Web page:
Coronary artery disease (CAD) is the leading cause of death in women. More women than men die of CAD each year, and unlike men, the death rate has not declined for women but has remained stable over the last 20 years. Despite these statistics, much less is known about the prevention, diagnosis, or treatment of CAD in women. The noninvasive diagnosis of CAD in women is difficult secondary to differences in physiology, etiology, presenting symptoms, risk factor prevalence, comorbid conditions, hormonal status, and body habitus between women and men. Echocardiography and Tc-99m sestamibi single photon emission computed tomography imaging are two noninvasive imaging techniques commonly combined with exercise or pharmacologic agents (dobutamine, adenosine, dipyridamole) that have recently evolved to address these differences. These evolutions and the role of both techniques in the diagnosis and prognosis of women with CAD will be reviewed in this article.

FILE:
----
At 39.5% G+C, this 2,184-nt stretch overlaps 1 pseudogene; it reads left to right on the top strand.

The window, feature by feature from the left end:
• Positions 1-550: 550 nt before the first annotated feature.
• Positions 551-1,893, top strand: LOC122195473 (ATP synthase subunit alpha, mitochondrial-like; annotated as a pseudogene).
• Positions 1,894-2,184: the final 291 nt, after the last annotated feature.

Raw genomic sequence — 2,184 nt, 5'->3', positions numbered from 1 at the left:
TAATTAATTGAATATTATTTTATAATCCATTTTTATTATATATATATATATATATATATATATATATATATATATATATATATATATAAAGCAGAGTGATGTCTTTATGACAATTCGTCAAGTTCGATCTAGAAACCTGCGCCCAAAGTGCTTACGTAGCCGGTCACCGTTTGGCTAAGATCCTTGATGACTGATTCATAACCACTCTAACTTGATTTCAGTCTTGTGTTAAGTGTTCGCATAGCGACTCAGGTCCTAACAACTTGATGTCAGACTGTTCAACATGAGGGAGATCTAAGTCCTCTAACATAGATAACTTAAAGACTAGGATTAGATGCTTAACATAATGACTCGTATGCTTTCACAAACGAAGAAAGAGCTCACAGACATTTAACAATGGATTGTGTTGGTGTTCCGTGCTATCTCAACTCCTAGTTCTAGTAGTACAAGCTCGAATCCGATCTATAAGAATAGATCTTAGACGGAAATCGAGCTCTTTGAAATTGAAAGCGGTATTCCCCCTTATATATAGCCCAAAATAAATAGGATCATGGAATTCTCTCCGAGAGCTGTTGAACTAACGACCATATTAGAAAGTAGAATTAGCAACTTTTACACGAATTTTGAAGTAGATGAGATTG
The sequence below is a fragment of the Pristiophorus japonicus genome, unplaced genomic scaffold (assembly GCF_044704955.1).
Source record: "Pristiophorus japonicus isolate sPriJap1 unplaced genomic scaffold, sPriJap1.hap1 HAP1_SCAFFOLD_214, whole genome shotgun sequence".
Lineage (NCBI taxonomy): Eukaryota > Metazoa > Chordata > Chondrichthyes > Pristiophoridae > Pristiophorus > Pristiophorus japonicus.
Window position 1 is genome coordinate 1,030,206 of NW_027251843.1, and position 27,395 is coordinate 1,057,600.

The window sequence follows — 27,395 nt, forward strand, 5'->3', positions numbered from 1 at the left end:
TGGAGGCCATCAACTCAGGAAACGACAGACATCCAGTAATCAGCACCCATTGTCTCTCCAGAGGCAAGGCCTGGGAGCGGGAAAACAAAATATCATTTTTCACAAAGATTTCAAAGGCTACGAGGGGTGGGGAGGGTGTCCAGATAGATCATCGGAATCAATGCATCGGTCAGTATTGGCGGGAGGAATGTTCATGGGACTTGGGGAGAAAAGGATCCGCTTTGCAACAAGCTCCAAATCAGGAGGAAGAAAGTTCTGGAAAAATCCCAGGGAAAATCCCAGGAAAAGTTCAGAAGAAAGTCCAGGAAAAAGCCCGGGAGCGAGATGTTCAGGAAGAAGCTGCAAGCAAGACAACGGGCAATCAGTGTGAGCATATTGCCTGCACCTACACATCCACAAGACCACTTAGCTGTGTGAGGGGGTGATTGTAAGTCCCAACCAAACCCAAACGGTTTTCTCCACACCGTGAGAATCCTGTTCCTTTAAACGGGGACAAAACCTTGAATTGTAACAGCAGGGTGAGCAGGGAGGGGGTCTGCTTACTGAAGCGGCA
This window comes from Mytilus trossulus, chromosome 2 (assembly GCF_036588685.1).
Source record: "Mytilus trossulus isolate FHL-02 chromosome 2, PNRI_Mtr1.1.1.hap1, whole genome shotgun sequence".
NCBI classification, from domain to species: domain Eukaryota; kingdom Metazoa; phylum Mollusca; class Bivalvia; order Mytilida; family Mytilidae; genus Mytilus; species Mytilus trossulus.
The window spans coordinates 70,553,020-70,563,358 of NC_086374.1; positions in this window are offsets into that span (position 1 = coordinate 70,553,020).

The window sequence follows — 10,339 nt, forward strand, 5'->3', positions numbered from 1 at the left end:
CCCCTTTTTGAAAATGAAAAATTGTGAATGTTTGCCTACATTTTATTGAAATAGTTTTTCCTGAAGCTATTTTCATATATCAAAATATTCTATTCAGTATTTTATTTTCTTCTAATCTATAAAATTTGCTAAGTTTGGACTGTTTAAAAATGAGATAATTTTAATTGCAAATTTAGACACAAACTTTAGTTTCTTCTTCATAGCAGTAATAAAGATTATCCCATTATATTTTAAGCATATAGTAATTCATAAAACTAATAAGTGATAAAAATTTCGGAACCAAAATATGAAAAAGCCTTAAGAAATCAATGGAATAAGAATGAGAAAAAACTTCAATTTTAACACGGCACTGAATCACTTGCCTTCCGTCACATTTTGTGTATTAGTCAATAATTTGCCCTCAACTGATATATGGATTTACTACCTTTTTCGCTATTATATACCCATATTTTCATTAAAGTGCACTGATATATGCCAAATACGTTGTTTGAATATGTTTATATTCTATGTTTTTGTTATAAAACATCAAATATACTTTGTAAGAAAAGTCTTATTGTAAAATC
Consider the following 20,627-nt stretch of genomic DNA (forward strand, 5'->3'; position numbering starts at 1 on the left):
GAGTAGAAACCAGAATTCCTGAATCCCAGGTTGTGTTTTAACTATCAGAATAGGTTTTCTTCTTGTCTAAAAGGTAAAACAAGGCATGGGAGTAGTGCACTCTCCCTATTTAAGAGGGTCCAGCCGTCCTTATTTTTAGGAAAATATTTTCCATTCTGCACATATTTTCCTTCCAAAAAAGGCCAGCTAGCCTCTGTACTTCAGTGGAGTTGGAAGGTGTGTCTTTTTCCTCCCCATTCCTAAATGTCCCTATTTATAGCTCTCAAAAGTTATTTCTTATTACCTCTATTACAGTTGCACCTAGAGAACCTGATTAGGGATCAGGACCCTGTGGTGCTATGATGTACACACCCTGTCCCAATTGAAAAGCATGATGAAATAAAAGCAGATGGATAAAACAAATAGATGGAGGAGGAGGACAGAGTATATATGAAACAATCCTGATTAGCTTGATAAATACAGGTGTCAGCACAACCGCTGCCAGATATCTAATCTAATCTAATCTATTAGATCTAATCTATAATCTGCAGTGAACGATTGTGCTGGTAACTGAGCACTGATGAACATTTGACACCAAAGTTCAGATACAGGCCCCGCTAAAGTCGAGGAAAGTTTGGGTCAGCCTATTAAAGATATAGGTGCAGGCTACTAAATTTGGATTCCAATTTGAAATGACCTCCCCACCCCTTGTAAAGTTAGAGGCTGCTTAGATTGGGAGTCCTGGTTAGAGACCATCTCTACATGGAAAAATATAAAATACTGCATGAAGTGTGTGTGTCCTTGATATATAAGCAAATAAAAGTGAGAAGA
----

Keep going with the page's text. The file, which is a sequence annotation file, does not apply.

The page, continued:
ASJC Scopus subject areas
- Cardiology and Cardiovascular Medicine